Daniel ben Yehuda's Prayer
Scripture admonishes believers in God to: “Pray for the peace [shalom] of Jerusalem” (Psalm 122:6). It tells us what will happen if we do.
May they prosper who love you [Jerusalem].Another translation renders the word shalom differently but still literally:
Pray for the well-being of Jerusalem;Some people zealously obey this command. They pray for and give material support to the State of Israel, then wait to be blessed by God. They pray so they themselves will prosper. It’s like an investment. God made promises, so they wait for Him to fulfill his part of the bargain.
Is that the right heart to have? Is it an honorable motive behind interceding for this long-troubled city?
The psalmist helps us understand the real reason we should offer prayer for the City:
For the sake of my kin and friends,
In other words, we pray, not for our own prosperity or peace, but for the sake of others — especially for the House of God, His place of dwelling.
His House (Temple) was his earthly framework out of which He spoke and where He provided methods of atonement to make it possible for humans to fellowship with Him.
Praying for the House, within Jerusalem, is the real focus here. Not making a business deal with the Creator.
Originally, Psalm 122 was a pilgrim psalm that worshipers sang while going up the roads into the city, ascending the hills to the Temple in order to see God. [The psalm title "Song of Going Up" is our clue to its setting.]
Jerusalem has worth because of the House, not vice versa. When she is shalomed/blessed, so are those who love her and her Lord.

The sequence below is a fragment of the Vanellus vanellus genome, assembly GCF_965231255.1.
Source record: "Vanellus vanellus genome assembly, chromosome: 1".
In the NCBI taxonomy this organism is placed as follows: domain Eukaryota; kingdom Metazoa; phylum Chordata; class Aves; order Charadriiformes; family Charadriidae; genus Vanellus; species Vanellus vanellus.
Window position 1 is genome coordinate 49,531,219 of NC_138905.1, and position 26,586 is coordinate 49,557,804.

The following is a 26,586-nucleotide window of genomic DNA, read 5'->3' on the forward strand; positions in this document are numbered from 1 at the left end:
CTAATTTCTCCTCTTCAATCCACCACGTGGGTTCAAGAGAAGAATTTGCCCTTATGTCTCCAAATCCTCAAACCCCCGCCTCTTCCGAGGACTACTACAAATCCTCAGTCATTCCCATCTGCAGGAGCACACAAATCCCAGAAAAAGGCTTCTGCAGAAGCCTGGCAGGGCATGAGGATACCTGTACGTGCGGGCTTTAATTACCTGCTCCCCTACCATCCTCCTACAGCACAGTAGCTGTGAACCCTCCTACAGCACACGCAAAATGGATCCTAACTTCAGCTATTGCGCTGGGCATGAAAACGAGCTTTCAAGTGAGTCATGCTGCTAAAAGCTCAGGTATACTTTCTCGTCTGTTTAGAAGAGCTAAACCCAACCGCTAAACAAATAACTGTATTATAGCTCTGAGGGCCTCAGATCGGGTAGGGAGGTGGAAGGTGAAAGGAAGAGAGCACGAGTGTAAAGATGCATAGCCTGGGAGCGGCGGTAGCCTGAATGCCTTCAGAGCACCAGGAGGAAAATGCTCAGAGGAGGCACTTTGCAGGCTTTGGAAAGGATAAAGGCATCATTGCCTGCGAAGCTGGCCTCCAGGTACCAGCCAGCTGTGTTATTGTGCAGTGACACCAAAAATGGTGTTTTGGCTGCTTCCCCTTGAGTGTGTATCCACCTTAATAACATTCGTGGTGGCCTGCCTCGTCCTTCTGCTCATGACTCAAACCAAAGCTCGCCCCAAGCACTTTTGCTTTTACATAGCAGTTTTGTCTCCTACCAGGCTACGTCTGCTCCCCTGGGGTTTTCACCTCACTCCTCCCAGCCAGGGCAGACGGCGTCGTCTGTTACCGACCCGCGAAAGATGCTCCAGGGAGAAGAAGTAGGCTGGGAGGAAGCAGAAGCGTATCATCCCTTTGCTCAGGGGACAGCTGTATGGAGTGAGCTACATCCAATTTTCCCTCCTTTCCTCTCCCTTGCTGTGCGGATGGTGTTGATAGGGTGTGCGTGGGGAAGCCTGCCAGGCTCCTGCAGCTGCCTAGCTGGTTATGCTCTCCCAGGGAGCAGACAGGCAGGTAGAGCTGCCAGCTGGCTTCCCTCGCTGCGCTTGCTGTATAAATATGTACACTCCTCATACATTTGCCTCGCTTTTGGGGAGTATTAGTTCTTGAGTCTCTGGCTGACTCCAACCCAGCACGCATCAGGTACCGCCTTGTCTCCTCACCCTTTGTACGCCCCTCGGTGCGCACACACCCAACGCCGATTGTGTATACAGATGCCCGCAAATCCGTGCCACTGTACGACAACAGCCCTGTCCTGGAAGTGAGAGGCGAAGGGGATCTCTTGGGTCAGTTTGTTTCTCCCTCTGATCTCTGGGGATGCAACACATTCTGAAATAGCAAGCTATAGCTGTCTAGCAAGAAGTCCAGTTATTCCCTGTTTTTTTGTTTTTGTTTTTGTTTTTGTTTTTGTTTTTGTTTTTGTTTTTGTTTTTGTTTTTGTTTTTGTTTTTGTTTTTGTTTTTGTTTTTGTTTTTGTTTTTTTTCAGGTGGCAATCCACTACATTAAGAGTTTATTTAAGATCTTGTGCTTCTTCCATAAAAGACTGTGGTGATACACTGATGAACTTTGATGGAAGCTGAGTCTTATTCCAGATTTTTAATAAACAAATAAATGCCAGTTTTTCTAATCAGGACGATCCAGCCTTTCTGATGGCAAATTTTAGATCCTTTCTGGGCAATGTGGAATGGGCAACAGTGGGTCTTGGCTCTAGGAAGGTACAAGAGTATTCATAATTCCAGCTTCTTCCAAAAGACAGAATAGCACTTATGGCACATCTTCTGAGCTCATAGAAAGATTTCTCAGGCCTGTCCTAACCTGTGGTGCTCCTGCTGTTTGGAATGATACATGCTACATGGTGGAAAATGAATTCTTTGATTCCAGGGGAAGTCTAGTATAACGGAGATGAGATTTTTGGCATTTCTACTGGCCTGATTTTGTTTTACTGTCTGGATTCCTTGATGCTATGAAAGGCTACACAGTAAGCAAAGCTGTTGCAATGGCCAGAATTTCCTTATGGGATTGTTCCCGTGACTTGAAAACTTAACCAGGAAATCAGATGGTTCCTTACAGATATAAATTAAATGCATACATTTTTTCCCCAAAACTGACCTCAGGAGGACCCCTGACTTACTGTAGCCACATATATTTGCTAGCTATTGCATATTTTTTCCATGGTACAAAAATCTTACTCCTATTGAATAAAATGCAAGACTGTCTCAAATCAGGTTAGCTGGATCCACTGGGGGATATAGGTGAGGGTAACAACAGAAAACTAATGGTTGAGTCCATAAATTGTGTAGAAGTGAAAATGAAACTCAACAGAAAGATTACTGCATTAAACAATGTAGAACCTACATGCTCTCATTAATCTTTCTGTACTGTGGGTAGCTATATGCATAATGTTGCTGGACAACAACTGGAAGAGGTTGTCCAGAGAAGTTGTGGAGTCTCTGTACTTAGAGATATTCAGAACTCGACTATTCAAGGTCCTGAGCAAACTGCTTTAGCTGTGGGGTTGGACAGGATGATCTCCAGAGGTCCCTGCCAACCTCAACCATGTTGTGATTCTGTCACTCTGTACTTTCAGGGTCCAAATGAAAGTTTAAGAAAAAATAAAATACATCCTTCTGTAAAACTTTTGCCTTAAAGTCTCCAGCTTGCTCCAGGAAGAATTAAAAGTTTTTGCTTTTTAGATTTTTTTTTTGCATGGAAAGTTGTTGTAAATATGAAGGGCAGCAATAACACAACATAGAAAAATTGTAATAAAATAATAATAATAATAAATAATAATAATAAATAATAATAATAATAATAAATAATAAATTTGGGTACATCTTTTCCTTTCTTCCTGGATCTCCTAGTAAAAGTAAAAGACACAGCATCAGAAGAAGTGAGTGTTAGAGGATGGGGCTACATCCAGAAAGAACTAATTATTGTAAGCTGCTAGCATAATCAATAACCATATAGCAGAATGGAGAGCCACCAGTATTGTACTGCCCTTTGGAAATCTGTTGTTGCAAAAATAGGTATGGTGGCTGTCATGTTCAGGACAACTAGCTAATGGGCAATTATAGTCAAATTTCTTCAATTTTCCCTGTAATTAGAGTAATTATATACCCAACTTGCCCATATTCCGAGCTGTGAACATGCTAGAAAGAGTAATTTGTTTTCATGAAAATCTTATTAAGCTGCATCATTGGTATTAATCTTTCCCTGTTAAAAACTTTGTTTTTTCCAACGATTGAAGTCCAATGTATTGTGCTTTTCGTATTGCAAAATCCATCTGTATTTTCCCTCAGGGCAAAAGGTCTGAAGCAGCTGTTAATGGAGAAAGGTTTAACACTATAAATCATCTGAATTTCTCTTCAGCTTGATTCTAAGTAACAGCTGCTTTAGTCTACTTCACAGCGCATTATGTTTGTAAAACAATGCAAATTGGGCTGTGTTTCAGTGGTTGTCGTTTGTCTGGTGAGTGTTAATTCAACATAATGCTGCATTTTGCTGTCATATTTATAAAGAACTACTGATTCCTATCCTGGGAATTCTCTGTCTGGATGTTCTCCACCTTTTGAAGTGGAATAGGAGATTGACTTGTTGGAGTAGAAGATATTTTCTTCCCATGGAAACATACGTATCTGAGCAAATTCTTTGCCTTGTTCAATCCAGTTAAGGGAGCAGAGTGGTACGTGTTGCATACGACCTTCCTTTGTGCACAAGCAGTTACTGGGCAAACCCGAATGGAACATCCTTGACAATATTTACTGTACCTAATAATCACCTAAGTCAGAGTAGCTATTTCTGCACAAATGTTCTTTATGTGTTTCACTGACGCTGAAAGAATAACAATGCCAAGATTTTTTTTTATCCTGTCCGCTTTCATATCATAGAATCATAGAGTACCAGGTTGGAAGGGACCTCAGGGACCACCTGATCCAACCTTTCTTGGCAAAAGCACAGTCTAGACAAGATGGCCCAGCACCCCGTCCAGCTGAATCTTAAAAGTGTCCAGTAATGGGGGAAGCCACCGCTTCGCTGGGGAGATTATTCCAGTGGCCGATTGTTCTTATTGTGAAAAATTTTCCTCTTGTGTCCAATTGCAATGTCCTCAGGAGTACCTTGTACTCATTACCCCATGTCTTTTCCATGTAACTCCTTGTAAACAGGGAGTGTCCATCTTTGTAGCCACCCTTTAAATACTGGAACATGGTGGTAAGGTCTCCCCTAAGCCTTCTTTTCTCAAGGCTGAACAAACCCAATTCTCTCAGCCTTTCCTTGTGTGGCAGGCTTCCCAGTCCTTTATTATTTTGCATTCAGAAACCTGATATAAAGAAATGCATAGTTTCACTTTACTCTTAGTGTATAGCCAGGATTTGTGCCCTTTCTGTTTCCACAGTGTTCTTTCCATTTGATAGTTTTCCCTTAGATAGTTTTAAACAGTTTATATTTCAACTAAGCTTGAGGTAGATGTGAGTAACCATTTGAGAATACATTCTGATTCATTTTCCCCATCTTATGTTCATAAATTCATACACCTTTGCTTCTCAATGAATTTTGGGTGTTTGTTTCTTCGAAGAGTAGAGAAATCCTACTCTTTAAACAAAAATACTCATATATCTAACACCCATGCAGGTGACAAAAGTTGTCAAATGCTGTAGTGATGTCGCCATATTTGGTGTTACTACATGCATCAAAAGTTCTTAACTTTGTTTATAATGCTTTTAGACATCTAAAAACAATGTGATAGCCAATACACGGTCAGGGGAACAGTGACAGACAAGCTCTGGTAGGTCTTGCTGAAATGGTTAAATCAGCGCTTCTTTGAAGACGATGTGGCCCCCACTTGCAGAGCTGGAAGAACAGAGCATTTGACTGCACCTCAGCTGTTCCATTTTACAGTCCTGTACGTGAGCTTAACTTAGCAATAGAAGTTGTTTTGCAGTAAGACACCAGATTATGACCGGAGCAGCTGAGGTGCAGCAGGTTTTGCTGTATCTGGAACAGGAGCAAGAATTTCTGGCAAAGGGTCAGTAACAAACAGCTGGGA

The Gospel of John implies that Yeshua was God's House, in whom the Kavod and Davar (Glory and Word) were dwelling among God’s people.
In him they saw and heard the face and voice of the One who sent and indwelled him (John 1:14; 10:38).
Before leaving, Yeshua said he would make the true believers into a House, to the extent they allow God’s presence to indwell them. They were then to add on to the House, to extend its rooms so that it filled the earth.
In history there have been Three Houses: (1) the Temple in Jerusalem, (2) Yeshua himself, and (3) the international building of true believers (consisting of Jews or Gentiles).
There is to be a Fourth House: in Jerusalem again. Scripture affirms that the Architect’s compass has always pivoted around this center-point city and its people. How this last House will be re-built and who it will consist of is now unfolding (Heb 12:22-24; Rev 21:2-3).
In our zeal to believe the prophetic plans of the future, let’s also be sober. Praying for Jerusalem’s rebuilding may lead to a “prosperity” that we wouldn’t expect or naturally choose. Yeshua prayed for the city:
O Jerusalem, Jerusalem...
Yeshua sought her well-being and he was killed. He prayed for God’s House and he experienced warfare every day. Yet he knew that the House and the city would one day prosper as he had prayed and labored. And in the end, with his last breath, he said he was at peace with his work: “It is finished” (John 19:30).
His work on behalf of Jerusalem and the final House of human worshipers cost him.
If we obey the biblical command and pray for Jerusalem's shalom, and follow Yeshua’s example, it will cost us too.
Many who support Jerusalem are targets of discrimination and violence from Muslims, Communists, secular progressive atheists, Neo-Nazis, the United Nations. In many Western universities being pro-Jerusalem puts an X on your back, placed there by anti-Semites and anti-Christians.
Let's face prophetic truth: Love of Jerusalem may not obtain for us earthly prosperity or peace, here and now.
So? What’s truly important?
Do we want personal blessing here and now? Or is it God's will to bless others? Should we pray for Jerusalem, hoping we’ll escape marterial destitution, tribulation, earthly death? Or should we pray to give strength and hope and shalom to the City's residents?
If we pray rightly — in the spirit of Psalm 122 — we can be assured that the House will indeed prosper. And in the end we’ll be blessed: along with the whole House.
Daniel ben Yehuda's Prayer